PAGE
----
Moreover significant authority has found that the sincerity of Ms. Green’s beliefs is not lessened merely because she went on some trips to the Red Devil plant before formally asking to be relieved of the assignment. Ms. Green candidly acknowledged that she had no other means of support other than her job and, therefore, was justly concerned with the consequences of refusing to teach at the nuclear plant. In analogous cases, the courts have held that the sincerity of an employee’s beliefs is not compromised, and that their discharge from employment was unlawful. (See Thomas v. Review Bd., Ind. Empl. Sec. Div. (1981) 450 U.S. 707; Philbrook v. Ansonia Bd. of Ed. (2d Cir. 1985) 757 F.2d 476; Young v. Southwestern Savings and Loan Association (5th Cir. 1975) 509 F.2d 140; Kettell v. Johnson & Johnson (E.D. AR 1972) 337 F.Supp. 892.)
Best v. California Apprenticeship Council (1984) 161 Cal.App.3d 626, 207 Cal.Rptr. 863 (a case decided under the California Fair Employment and Housing Act, Cal. Gov’t Code section 12940, et seq.), involved an electrician dismissed from an apprenticeship program because he refused to accept an assignment to work at a nuclear power plant on the basis of his undisputed religious belief that as a “devout Catholic” it would be a sin “to participate in the construction of a nuclear power plant.” The court ordered Best to be reinstated, finding that: “Best’s right to religious freedom may not be disregarded. It is well settled an individual’s religious beliefs must be accommodated even where it means making an exception to a rule which is reasonably applied to other individuals with different beliefs.”
Finally, the U.S. Supreme Court has held that the validity of Ms. Green’s beliefs is not diminished on the grounds that neither the Catholic Church nor Catholic Workers philosophy expressly forbid their followers from working at a nuclear power facility. In Frazee v. Employment Security Dept. (1989) 489 U.S. 829, the plaintiff was denied unemployment benefits after he refused to accept Sunday employment on the basis “that, as a Christian, he could not work on ‘the Lord’s day.'” The state courts upheld the denial of benefits because they found that the plaintiff did not belong to a religious sect which had a tenet or dogma forbidding Sunday labor. The Supreme Court, however, rejected the State’s rationale for refusing payment of benefits to the plaintiff, holding that:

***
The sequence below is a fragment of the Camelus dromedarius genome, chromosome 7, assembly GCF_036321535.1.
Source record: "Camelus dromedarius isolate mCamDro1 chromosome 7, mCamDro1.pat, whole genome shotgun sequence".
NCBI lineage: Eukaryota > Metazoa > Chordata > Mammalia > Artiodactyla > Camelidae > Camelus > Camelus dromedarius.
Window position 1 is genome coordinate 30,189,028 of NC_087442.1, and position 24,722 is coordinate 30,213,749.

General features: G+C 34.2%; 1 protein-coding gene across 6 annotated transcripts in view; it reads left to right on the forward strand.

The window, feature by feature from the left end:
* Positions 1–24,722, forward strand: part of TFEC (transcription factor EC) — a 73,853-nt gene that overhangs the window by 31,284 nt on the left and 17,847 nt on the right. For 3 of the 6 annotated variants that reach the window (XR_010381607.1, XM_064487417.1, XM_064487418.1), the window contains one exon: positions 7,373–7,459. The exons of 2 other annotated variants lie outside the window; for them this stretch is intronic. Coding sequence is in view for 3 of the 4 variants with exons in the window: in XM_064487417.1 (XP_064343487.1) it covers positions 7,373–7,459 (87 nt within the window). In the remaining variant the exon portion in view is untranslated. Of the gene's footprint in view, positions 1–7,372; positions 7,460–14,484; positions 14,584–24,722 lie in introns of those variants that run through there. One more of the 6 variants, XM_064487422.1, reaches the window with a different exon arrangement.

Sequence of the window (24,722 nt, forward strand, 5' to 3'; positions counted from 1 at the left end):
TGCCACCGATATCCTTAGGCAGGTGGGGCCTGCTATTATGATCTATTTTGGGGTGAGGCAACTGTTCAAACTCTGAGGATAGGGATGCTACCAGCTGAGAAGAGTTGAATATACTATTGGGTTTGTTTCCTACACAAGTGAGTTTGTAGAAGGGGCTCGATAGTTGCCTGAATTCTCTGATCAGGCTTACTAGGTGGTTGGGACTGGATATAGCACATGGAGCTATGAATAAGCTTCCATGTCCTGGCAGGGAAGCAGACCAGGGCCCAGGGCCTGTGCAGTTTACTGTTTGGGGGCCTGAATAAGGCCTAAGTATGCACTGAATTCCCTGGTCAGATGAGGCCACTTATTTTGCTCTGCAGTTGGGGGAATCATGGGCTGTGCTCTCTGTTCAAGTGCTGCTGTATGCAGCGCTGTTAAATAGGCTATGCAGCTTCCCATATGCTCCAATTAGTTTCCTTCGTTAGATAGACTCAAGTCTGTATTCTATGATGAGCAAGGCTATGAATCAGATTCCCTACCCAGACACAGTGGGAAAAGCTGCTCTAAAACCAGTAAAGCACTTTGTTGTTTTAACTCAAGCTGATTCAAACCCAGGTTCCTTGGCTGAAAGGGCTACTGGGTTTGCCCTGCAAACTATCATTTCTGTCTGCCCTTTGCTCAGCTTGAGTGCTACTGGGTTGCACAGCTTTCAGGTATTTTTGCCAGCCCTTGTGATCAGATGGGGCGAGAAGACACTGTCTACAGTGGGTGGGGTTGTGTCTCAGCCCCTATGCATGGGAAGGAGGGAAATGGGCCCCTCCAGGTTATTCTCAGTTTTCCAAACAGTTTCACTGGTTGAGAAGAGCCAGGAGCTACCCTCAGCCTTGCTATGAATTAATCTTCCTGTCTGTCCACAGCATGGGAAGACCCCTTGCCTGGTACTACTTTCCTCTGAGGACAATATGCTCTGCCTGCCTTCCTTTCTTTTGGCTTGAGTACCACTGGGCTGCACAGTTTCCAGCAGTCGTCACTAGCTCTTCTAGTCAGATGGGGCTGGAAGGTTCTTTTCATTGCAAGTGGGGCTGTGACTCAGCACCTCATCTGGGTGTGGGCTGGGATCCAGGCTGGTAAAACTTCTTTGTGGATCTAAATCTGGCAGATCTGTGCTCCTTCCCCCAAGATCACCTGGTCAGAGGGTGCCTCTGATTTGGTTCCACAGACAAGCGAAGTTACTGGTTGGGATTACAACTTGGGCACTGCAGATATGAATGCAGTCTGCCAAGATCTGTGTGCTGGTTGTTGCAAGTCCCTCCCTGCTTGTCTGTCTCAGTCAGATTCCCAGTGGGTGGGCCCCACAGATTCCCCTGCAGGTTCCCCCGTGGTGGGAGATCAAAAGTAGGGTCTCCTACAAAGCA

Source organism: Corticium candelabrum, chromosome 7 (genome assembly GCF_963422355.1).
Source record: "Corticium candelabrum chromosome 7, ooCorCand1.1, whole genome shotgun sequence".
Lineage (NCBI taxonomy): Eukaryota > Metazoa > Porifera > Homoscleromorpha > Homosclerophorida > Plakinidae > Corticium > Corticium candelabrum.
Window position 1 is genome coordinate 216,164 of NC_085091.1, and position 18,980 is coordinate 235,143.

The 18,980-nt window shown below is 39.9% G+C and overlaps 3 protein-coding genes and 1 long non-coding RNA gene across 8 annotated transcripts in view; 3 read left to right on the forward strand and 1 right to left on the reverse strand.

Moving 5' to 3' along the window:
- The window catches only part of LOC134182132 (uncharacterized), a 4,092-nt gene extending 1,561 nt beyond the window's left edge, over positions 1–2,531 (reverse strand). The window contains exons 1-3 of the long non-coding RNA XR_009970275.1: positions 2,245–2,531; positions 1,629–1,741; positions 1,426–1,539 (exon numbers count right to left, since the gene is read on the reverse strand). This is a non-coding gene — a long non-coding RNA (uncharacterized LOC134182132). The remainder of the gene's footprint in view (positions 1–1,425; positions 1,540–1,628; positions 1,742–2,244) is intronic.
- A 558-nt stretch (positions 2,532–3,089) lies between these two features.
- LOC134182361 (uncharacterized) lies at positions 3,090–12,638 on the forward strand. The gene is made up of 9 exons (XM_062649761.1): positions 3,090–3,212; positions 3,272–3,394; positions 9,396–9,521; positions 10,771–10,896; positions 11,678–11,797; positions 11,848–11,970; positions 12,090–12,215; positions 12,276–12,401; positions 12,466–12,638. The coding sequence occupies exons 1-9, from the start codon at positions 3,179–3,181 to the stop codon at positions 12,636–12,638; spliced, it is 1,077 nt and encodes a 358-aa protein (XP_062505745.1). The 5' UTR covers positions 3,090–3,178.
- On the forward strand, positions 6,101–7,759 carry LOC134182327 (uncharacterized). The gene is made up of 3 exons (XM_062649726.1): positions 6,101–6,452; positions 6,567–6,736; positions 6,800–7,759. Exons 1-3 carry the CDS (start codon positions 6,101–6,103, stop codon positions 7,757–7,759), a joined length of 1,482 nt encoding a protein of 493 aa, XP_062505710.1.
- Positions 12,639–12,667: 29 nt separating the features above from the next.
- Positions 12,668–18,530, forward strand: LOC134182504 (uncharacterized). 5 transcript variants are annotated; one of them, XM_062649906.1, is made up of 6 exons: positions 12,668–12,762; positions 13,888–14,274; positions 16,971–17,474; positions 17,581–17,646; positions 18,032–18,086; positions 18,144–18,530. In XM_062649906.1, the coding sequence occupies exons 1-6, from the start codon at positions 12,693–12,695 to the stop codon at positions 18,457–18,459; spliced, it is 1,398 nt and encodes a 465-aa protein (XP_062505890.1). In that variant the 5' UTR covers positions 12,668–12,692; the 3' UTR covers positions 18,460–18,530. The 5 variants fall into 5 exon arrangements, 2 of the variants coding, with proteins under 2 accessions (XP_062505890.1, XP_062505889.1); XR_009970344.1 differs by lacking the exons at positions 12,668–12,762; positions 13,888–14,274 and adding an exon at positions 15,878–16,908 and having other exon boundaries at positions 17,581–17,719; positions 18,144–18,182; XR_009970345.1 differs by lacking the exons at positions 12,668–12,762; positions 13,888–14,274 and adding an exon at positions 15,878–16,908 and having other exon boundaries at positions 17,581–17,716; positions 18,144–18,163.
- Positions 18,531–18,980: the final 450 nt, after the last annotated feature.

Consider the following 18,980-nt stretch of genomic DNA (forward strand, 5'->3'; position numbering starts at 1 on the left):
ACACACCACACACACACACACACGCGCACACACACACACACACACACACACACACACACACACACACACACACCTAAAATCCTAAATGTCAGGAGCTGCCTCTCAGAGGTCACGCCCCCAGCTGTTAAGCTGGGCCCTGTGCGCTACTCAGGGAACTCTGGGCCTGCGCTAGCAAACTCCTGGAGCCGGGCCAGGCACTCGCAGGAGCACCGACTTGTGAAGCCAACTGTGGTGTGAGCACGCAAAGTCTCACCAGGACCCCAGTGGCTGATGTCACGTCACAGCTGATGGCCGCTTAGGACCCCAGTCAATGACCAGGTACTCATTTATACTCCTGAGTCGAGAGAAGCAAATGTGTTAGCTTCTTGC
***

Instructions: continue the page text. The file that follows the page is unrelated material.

[N]one of those [the Court’s previous] deci sions turned on…any tenet of the sect involved that forbade the work the claimant refused to perform. Our judgments in those cases rested on the fact that each of the claimants had a sincere belief that reli gion required him or her to refrain from the work in question. Never did we suggest that unless a claimant belongs to a sect that for bids what his job requires, his belief, however sincere, must be deemed a purely personal preference rather than a religious belief.”
Conclusion: When all the above authority is considered and weighed, it is apparent that Ms. Green falls squarely within the ambit of protection intended for victims of religious discrimination. The anti-nuclear proliferation teachings of Catholic theologians and the Catholic Workers were the genesis for Ms. Green’s moral and ethical opposition to the nuclear power industry. Judicial authority makes plain that she no longer needs to be an active church member in order to demonstrate that her refusal to go on the Red Devil field trips was based on her long-standing and sincerely held moral, ethical, and religious beliefs, as opposed to a mere personal preference. Nor does it matter that Catholic Worker dogma does not expressly forbid its adherents from working at a nuclear facility. For Ms. Green, it happily results in the court ordering the district to reinstate her to her instructor position.
Thus when considering cases of possible religious discrimination or harassment it is essential to look at the broader scope of what constitutes a “religious practice.” Just because an employee is not now or has ever been a member of an established, organized religion does not mean that the necessary showing of a sincerely held moral or ethical belief cannot be made. In every such case, the above principles enunciated by the courts must be scrutinized and where possible applied in order to determine if unlawful discrimination has occurred.